As I said last week I write  diversity books.   In selling and promoting my current  book I run across individuals who don’t see the need for culturally distinct books.  I continue to write believing that these individuals are not the majority, and some of them will come around to an understanding of the need for all people and cultures to be represented in literature.  The thinking that in a diverse world there should only be one culture that is acceptable, seems to me to go against all that we see around us.  The earth, the universe is diverse. I have written in previous blogs, about teachers in schools, and professionals on jobs who also believe and are working to reflect this world in their  chosen areas.  I look for articles and materials that support this idea. I will continue to do this.  If you have articles, etc. that support the idea of diversity or the opposite idea of a world where only one culture should exist, I’d like to share it and examine it with my blog followers.

I try to keep it short.

Bye!

White Readers, No Black Books.

I’ll begin by stating that I am an African American writer.  I write black books.  The blog title is a continuation of the blog from last week.  Same theme.  The theme is the result of a belief by some that white readers should not read black books.  I’m discussing this with the readers of this blog.  I’d like your comments (below) since I plan to continue on this subject as long as it is of interest and I can add interesting content.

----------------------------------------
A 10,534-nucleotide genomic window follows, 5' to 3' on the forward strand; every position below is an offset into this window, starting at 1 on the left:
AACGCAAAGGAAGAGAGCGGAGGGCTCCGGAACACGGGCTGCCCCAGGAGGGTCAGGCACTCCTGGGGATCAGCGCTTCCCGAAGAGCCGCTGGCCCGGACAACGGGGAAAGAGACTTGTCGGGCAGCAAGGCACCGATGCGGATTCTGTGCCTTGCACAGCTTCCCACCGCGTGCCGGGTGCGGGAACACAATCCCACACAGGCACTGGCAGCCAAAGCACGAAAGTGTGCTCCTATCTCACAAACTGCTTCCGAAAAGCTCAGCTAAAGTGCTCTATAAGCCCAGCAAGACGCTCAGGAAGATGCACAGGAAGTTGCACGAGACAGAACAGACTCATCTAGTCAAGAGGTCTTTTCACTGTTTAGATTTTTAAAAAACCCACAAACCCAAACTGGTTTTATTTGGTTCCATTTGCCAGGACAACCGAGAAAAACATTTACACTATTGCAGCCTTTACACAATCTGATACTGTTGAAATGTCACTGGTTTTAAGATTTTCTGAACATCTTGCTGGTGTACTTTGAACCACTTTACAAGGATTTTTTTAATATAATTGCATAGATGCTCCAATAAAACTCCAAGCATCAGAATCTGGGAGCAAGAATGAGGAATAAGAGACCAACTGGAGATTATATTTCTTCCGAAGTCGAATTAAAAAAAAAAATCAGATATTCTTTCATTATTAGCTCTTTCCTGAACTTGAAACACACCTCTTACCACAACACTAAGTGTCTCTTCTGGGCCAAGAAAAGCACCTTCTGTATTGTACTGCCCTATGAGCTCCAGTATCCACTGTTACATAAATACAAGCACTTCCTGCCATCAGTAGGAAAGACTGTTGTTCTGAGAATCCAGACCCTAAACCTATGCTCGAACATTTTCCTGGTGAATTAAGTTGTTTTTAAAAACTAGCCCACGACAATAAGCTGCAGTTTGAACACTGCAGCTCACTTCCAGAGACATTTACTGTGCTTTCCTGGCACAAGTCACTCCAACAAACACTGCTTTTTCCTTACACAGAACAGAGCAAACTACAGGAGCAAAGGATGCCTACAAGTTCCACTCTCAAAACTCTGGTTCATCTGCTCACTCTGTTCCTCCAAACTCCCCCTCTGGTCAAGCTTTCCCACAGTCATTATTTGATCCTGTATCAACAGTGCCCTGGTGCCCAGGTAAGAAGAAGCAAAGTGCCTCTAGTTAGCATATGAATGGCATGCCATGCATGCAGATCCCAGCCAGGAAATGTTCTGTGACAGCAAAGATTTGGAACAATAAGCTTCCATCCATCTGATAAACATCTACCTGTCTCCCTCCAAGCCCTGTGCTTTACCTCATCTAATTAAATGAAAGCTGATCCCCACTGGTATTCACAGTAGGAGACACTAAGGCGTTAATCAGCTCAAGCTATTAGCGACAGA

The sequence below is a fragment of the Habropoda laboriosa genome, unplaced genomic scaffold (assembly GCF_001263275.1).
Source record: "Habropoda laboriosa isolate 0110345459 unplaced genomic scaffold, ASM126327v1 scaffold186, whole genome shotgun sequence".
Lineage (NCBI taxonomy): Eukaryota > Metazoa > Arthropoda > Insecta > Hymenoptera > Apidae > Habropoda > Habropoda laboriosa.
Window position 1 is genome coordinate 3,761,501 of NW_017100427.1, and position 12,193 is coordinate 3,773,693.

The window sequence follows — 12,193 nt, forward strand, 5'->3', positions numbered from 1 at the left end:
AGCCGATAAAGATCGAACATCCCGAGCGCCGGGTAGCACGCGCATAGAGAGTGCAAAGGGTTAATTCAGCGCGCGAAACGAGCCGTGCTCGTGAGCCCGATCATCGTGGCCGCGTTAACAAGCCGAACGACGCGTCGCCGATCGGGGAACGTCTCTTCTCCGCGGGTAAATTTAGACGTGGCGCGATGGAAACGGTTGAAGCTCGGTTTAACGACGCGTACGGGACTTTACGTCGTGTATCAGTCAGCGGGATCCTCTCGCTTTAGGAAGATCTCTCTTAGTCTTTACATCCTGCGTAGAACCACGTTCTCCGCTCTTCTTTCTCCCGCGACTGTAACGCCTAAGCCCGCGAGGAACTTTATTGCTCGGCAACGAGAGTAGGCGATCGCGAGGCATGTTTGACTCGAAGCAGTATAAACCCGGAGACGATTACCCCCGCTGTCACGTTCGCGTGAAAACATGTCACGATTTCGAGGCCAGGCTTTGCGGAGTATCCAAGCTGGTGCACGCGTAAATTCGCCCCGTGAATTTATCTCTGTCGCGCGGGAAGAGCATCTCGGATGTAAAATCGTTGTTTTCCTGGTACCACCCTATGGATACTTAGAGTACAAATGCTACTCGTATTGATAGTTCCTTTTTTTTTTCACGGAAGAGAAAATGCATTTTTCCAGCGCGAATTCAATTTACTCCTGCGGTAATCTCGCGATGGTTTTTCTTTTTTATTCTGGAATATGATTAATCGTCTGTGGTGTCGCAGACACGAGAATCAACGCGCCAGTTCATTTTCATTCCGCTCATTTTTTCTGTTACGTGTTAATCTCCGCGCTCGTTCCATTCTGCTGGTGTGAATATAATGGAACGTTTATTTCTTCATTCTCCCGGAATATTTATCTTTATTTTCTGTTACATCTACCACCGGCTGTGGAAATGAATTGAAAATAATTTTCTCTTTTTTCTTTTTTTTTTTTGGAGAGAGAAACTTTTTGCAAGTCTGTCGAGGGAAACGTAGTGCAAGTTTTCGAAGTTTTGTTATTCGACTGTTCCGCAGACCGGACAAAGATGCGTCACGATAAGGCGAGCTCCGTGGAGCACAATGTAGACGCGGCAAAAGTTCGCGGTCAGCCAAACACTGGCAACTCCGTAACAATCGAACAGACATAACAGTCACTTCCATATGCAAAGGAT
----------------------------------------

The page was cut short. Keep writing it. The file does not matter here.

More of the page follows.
Dr. Charmaine Wilkerson on June 29, 2017, commented on the topic on my  Facebook link – “I  think the books written for our children should be the foundation, and then they should read about others – once we know who we are.”  Dr. Wilkerson’s, is saying that children should get a foundation from the works they read, and that those books should help to give them a sense of themselves.  So black children should read black books and white children should read white books.  Once the foundation is laid, she says, they should read other books.  I agree about the reading of books that give you a sense of who you are.  I think that books that are diverse should be included in this reading as they will help to give you that sense of self as you see it in contrast with others.  Thank you Charmaine.

Webster’s New World Fourth Edition College Dictionary defines culture as the ideas, customs, skills passed along, as in or to succeeding generations; b) such as ideas, customs, etc. of a particular people, c) the particular people or group having such ideas, customs, etc.  The word culture is often  used with the assumption that everyone shares the same meaning.  I gave you the meaning so that when you see it used in this blog, you will know how it is being defined.

The Tuesday, June 6, 2017, edition of the Des Moines West Register’s front page story was about celebrating culture.  King elementary school celebrated the schools different cultures on May 25th, 2017.

As I leave – A Birthday Story, my divesity book is still available on xlibris.com,  at Beaverdale Books, and on amazon.com and Barnes&Nobles.com.

Bye!!